where: d is the thickness of the sample, T1, T2 are the transmissions of the sample before and after irradiation or annealing, respectively.

2.4. ESR measurements

Electron spin resonance (ESR) spectra were recorded at 9.4 GHz, at temperature range from 4 K to 300 using BRUKER ESP -300 X-band spectrometer.

3. Results and discussion

3.1.  Cr: SGGO crystals

Fig. 2 presents ESR spectra for two positions of magnetic field vector with respect to c-axis of the Cr: SGGO crystal for microwave power P=0.2 mW and at a temperature of T=5 K. The width of the ESR spectra for Gd is about 450 mT and therefore chromium lines are not observed. Fig. 3 shows change in ESR signal amplitude v.s. temperature, from 5K to 300K. No lattice relaxation and pair of ions interaction is observed. For so great concentration of Gd3+ ions, by our opinion, the strong interaction between pairs of Gd3+ ions should exist.

In Fig. 4a absorption spectra for six investigated crystal samples are depicted. Fundamental optical absorption edge (FAE) begins at 250 nm and shifts towards the longwave direction by about 10 nm with an increase of Cr3+ concentration from 0.05 to 0.1 at. %. Clear bands can be distinguished, at: 253, 274, 306, 311, 450, 548, 600, 706 and 775 nm in UV and VIS region of absorption spectrum. The bands with maxima: 274, 306 and 311 are connected with Gd3+ ion in position of Ga3+. Bands with maxima at: 548 and 600 nm one can be treated as transition inside Cr3+ ions, while 706 and 775 nm bands as transitions inside Cr4+ ions. The band at 253 nm is probably associated with non-controlled ions, e.g. Fe3+, coming from Cr2O3 oxide, while the band at 450 nm with Cr2+ ions. The above assumption is confirmed by irradiation and annealing treatments of the investigated crystals, according to results presented in Figs 4b, c. After g-irradiation at 300 K  at least three AA bands can be distinguished.

Fig. 3. Temperature dependence of ESR signal for Cr: SGGO crystal in the range of 5-300 K

Fig. 4. Absorption (a) and AA (b, c) in Cr: SGGO single crystal after g-irradiation with doses 103-105 Gy

The first one (about 16 cm-1 in intensity), in dependence on Cr concentration, is centered near 270 nm or 290 nm centered, for 0.05 and 0.1 at. %, respectively. This band is probably associated with Ga3+® Ga2+ reaction, which leads to paramagnetic defect of G1 type, observed earlier  for SLGO single crystal in [3].  

Second band, at 364 nm, in our opinion, is associated with oxide vacancies. Relative intensity of the two maxima clearly depends on dose value. With an increase of a dose from 103 to 105 Gy, intensity of the first maximum increases while that of the second diminishes. Similar results for Nd: SLGO single crystal were earlier obtained [3].

Third band, at 600 nm, with values of AA <0 correspond to a decrease in Cr3+ concentration.

Moreover, the wide AA bands with maxima at 706 and 775 nm are observed. They can be connected with a change in Cr4+ concentration. The g-irradiation, performed at 77K does not introduce additional AA bands. Also an increase in AA intensity with respect to g-irradiation at 300K is not observed.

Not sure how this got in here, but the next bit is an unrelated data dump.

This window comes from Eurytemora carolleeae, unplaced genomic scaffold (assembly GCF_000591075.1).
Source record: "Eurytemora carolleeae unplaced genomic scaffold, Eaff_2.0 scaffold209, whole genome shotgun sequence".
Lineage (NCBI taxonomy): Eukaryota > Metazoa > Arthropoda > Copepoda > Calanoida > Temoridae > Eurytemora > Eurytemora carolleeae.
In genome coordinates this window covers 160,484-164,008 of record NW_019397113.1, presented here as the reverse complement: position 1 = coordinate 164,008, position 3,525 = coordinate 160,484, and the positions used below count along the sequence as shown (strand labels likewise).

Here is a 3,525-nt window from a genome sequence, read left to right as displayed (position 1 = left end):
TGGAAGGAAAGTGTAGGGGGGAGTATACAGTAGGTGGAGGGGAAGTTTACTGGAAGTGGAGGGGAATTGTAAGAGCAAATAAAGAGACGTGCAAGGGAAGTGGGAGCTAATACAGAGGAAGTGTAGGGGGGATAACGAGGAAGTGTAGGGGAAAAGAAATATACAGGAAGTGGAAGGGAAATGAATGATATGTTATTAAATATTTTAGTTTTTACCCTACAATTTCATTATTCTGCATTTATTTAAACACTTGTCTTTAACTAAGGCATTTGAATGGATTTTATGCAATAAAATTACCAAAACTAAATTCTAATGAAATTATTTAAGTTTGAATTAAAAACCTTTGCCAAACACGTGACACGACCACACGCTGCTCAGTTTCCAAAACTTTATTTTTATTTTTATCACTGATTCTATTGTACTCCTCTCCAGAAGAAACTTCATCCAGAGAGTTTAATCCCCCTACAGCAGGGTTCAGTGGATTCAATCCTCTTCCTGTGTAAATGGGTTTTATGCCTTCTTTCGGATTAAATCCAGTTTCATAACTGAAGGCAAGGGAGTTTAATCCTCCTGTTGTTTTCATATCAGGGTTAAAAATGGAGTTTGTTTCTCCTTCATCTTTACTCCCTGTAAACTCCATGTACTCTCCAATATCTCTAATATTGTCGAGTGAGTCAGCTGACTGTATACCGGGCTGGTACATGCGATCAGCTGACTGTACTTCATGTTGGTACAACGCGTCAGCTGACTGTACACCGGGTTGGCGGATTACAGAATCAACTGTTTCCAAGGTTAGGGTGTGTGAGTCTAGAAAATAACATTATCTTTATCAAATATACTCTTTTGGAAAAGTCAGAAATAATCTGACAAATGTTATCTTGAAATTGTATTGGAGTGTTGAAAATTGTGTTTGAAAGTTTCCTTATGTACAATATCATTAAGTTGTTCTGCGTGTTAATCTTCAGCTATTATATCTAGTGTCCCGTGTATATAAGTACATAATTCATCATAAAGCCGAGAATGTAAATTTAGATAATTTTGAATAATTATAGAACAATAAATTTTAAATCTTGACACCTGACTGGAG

Accordingly to Fig. 4b, c annealing of Cr: SGGO crystals in air for 3h at 1000oC gives at least two AA bands, first at 270 nm and second at 600 nm. The second band can be connected with a change in Cr3+ concentration and effectively in Cr valency. For all the treatments changes near 450 nm band is also seen.

Among six investigated samples there are three the most characteristic: SRGD3 (0.1 at. % Cr; 8 cm-1 at 600 nm), SRGD6 (0.05 at. % Cr; 4 cm-1 at 600 nm) and SRGD5 (<0.05 at. % Cr; 1.8 cm-1 at 600 nm). For SGDR3 specimen a decrease in Cr3+ concentration after both annealing and irradiation is observed which suggests that the main mechanism of valency change in chromium is ionization process  of the type: Cr3+® Cr4+. So, in SRGD3 sample Cr3+ and Cr4+ ions may be present. For SRGD6 sample Cr3+ concentration increases after g-irradiation which means that Cr4+®Cr3+ reaction takes place, probably due to Compton effect. So, in SRGD6 sample Cr3+ and Cr4+ ions can be also present. For SRGD5 crystal an increase in Cr3+ and Cr4+ concentration after annealing process at 1000oC is observed which suggests the presence of Cr2+ ions and Cr3+ ions in the crystals. An ionization with gamma’s leads to an opposite effect: Cr3+®Cr2+. So, in SRGD5 sample Cr3+ and Cr2+ ions should be present.

        In Fig. 5 changes in absorption spectrum of Cr: SGGO crystal after g-irradiation with doses of 103 and 105 Gy and protons with fluency of 1014 cm-2 are presented. It can be seen from Fig. 5a that change in valency of chromium ions depend on value of dose and is greater for higher dose. After a time interval of 0.5 year from g-irradiation with a dose of 105 Gy, intensity of AA bands is of the same order of magnitude as intensity of AA immediately after g-irradiation with a dose of 103 Gy. Moreover, in the range of 600 nm band no changes are observed, which means that recharging of chromium ions due to ionization is stable in time.

Fig. 5.  AA bands in Cr: SGGO crystal for different doses of g-irradiation and after relaxation in time for 0.5 year at 300K (a) and protons with a fluency of 1014 cm-2 and energy of 21 MeV (b, c)

 Fig. 5b show changes in absorption of Cr:SGGO crystal after proton irradiation. The changes are similar as for g-irradiation.

3.2.  Cr: SLGO single crystals

ESR measurements did not show any Cr lines in these crystals, which was an unexpected effect. High level of defective structure of the crystals can be a possible explanation of this phenomenon.